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Rules of procedure of the European Commission

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Rules of procedure of the European Commission

 

SUMMARY OF:

European Commission — rules of procedure

WHAT IS THE AIM OF THE RULES OF PROCEDURE?

They set out the rules on the operation and organisation of the European Commission.

Article 249 of the Treaty on the Functioning of the European Union provides for the establishment of the Commission’s rules of procedure and their publication.

KEY POINTS

It should be noted that the term ‘Commission’ can refer to the institution itself, the College of Commissioners or the administrative staff of the institution.

The internal rules of procedure cover aspects of the work of the Commission including the following.

  • Organisation of the Commission
    • Collegiality
      • The Commission is a collegiate body. It acts collectively. The principle of collective responsibility implies that the Members of the Commission have an equal say in decision-taking, that their decisions are taken jointly and that they have collective responsibility for all decisions taken by the Commission.
    • President of the Commission
      • The President of the Commission sets out the policy guidelines for the Commission. He or she represents it, decides on its internal organisation and assigns special responsibilities (portfolios) to the various Members of the Commission who are commonly called Commissioners. Responsibilities may change in the course of the 5-year mandate of the Commission. The president is assisted by the Commission’s secretary-general.
      • The president appoints vice-presidents, other than the High Representative of the Union for Foreign Affairs and Security Policy, and may also set up groups of Commissioners with special mandates.
    • The Commission’s departments
      • The Commission’s directorates-general (known as DGs) and departments prepare and implement the Commission’s tasks. They put the policy priorities and guidelines set out by the president into action. In principle, the DGs and departments are subdivided into directorates that are themselves subdivided into units.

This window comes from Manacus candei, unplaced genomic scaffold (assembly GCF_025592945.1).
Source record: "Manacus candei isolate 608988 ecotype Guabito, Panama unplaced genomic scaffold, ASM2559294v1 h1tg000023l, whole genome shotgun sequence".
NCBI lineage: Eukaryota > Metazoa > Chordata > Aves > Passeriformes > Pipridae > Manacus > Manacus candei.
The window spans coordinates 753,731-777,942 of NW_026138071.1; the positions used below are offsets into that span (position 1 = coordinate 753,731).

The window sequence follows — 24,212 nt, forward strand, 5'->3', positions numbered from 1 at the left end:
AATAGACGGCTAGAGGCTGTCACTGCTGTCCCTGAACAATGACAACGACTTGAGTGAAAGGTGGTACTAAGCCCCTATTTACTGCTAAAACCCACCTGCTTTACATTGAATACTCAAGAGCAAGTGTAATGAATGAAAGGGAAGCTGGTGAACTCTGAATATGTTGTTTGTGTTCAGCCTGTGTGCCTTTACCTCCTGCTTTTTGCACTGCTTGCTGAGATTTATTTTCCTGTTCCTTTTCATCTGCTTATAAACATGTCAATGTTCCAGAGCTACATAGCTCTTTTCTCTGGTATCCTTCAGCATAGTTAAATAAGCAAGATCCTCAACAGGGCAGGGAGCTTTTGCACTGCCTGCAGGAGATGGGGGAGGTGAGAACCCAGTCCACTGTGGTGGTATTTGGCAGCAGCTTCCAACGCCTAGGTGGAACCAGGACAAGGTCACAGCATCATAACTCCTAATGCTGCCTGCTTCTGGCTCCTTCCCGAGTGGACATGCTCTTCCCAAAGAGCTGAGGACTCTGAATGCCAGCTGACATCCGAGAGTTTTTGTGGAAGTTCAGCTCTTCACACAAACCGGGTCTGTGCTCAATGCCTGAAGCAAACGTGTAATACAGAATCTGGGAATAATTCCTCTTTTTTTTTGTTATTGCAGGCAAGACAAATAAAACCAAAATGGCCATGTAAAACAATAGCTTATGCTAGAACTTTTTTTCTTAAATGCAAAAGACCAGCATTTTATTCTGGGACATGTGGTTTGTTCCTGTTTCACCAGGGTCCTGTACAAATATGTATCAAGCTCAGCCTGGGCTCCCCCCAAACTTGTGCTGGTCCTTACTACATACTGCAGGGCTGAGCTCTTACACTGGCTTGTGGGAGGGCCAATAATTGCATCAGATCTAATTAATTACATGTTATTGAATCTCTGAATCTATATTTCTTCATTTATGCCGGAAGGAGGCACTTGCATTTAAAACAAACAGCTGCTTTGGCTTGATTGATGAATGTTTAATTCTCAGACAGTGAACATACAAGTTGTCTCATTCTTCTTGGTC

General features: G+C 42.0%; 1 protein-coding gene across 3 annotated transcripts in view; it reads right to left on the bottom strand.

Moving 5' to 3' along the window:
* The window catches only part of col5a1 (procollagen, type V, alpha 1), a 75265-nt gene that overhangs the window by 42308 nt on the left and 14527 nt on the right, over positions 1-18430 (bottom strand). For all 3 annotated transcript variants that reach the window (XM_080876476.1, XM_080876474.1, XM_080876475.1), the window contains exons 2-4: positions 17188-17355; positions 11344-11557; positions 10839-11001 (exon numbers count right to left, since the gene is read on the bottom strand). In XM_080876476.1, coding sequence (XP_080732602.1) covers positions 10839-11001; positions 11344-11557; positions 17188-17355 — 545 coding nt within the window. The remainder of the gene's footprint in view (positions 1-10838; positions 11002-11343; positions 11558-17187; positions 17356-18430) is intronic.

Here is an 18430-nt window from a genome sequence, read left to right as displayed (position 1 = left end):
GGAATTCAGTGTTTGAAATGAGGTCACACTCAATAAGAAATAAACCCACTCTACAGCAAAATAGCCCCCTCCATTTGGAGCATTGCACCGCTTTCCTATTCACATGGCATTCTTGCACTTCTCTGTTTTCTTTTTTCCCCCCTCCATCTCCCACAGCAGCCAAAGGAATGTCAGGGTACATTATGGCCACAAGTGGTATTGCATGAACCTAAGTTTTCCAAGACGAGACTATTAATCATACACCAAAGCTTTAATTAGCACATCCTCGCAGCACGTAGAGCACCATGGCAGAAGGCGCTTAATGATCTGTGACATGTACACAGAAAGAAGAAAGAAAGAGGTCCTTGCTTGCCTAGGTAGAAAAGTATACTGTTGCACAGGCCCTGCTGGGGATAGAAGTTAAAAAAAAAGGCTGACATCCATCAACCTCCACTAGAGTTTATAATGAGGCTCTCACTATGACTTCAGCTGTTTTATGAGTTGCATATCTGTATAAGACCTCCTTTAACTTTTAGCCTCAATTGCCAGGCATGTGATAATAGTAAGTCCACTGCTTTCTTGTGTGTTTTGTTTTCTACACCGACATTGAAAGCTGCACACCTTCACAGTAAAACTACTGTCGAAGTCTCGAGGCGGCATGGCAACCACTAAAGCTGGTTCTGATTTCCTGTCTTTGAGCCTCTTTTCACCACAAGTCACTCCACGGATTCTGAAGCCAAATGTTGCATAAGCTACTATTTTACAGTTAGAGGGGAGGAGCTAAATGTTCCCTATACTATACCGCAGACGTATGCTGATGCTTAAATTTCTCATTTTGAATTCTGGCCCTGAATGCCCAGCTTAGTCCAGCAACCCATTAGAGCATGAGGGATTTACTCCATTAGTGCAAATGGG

• Cabinets
      • Each Commissioner has a cabinet to assist him or her in their work and in preparing Commission decisions. The cabinets cooperate with the relevant departments or DGs.
  • Internal decision-making
    • The Commission uses 4 types of decision-making procedures.
      • Oral: these decisions — mostly of major political or economic importance — are taken during meetings of the College of Commissioners.
      • Written: the legal service and consulted departments agree on the proposed acts and compulsory accompanying documents. These are then made available to all Commissioners for consideration during an agreed time period. If there are no requests for changes expressed on this date, the acts are adopted. In the case of a written procedure concerning the coordination and surveillance of EU countries’ economic and budgetary policies, a Commissioner may, based on an impartial and objective assessment, request its suspension. The president then takes a decision whether or not to suspend it.
      • Empowerment: the Commission empowers one or more Commissioners to take management or administrative measures on its behalf, subject to certain restrictions and conditions.
      • Delegation: the Commission delegates to directors-general or heads of department the adoption of certain management or administrative measures on its behalf, subject to certain restrictions and conditions.
  • Meetings of the Commission (oral procedure)